In addition to crop commodities, livestock processing plants have also been hit hard.
Through May 6, beef slaughters were down 31% from a year ago, while pork slaughters were down 34%. Chicken slaughters fared far better, down 3%, largely due to the more “regional” nature of the poultry business. On a positive note, several processing facilities that were forced to shut down have since reopened. How fast they make up lost ground remains to be seen.
"We are starting to see some operations resume," said John Newton, chief economist for the American Farm Bureau Federation. “Mid-May was the first time in a while where 100% of plants were operational, though many were still not operating at full capacity. Still, we started to see that weekly slaughter rate start to improve — though there is still a long way to go before we return to where we were before the outbreak.”
But progress is progress, helping any economic recovery curve start to take shape.
“We still expect to see a year-over-year increase of beef, pork and broiler production in the U.S.,” Johansson added. “Total meat production is expected to be up 3% to 108 billion pounds. We also anticipate a 2% increase in milk production to 222 billion pounds. Now, those volumes may fall. Why? We have seen some significant disruptions at milk processing plants, as well as beef slaughter facilities. Pork plants have also faced some significant disruptions.”
The ability of various elements of the supply chain to function “normally” will influence how quickly the broader agriculture industry can embark on a sustained path of recovery.
Supply Chains & Inventory Channels
In looking at results from AEM's April survey, the CEOs of ag equipment manufacturing companies remain concerned about potential supply chain disruptions. Roughly 55% of CEOs are concerned about customer deliveries being delayed due to a lack of production, while 33% are concerned about an inability to simply schedule deliveries. Roughly 42% of CEOs are concerned about procurement obstructions due to suppliers not being deemed “essential businesses,” while 31% are concerned about an inability to receive deliveries.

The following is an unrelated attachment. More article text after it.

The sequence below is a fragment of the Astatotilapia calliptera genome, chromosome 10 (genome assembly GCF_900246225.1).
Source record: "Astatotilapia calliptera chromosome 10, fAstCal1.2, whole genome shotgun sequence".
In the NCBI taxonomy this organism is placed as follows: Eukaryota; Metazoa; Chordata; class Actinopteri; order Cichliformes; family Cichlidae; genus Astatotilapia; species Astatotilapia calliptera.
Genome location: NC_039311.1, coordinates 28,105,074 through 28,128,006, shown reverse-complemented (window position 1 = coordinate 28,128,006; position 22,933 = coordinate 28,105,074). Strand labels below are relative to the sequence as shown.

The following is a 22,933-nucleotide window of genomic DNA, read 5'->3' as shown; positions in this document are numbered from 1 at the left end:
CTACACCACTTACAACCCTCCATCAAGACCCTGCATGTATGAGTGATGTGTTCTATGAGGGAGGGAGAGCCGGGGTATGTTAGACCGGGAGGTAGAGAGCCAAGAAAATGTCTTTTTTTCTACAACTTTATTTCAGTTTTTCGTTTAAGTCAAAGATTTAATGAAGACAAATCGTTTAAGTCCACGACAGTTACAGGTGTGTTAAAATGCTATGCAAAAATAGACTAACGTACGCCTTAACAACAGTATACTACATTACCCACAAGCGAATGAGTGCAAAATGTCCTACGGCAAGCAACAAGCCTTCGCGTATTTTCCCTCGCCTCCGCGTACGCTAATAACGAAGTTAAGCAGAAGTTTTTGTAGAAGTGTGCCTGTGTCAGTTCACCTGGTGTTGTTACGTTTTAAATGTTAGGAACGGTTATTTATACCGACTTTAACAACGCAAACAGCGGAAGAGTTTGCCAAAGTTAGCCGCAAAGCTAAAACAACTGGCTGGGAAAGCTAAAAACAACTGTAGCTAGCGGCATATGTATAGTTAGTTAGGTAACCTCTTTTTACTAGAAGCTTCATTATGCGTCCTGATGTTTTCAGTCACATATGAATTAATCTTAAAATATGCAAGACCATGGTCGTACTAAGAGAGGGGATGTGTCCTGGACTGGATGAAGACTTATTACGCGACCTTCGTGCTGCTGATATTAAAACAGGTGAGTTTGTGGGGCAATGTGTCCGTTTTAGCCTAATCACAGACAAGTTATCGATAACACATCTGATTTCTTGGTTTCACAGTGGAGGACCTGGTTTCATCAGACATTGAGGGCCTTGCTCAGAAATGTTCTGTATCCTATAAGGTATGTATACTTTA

According to Todd Van Hoose, president and CEO of the Farm Credit Council, supply chain interruptions have been a big challenge. A tremendous amount of food production was geared toward the restaurant and grocery channels. When restaurants were effectively forced to close down around the country, the supply chain quickly backed up.
Just think about what this seismic, “stay at home” cultural shift has already had on society. In 2018, Americans spent $1.7 trillion on food. Roughly 39% of that was spent at restaurants, with another 37% spent at grocery stores.
“What we immediately saw with the stay at home orders was a need to move some of these agricultural products originally consumed in the restaurant channel over to the grocery store channel,” Newton said. “That created some supply chain issues. Quite frankly, some of the processing plants were not fabricated to package product in retail sizes. This is what created the first backlog in the supply chain.”
Grocery stores ultimately saw a sales jump of 27% in March, while restaurants saw a 25% decline. However, the net effect was that fruit, vegetable and livestock producers began seeing less demand for their products.
“We are advocating that Congress take a direct hand and provide assistance beyond what it has already provided,” Van Hoose said, adding that the discussion has moved far beyond “policy debate” as to whom should receive assistance. “We are now talking about how to preserve the American food supply chain. Bigger producers are actually losing the same amount of money per head as smaller producers. Those bigger producers who supply 80% of our food need assistance, too.”
Van Hoose also had some concerns about specialty crop producers.
“Specialty crops have been flying a bit under the radar, but are also having enormous problems,” Van Hoose pointed out. “Specialty crop turnover has to be pretty quick. The supply chain disruptions we've been seeing, especially with the restaurant industry, often result in producers having nowhere to go with their product. Fruit is just spoiling and vegetables are simply being plowed back into the ground.”
Looking ahead into summer, Van Hoose says the Farm Credit Council has most of its financing packages in place and will continue to do what it can to support agriculture businesses. But when you put a pencil to it, it's hard to envision many businesses making any kind of profit this year.
“Without significant support from the federal government, we are going to continue to see great disruption out there in farm country,” Van Hoose said.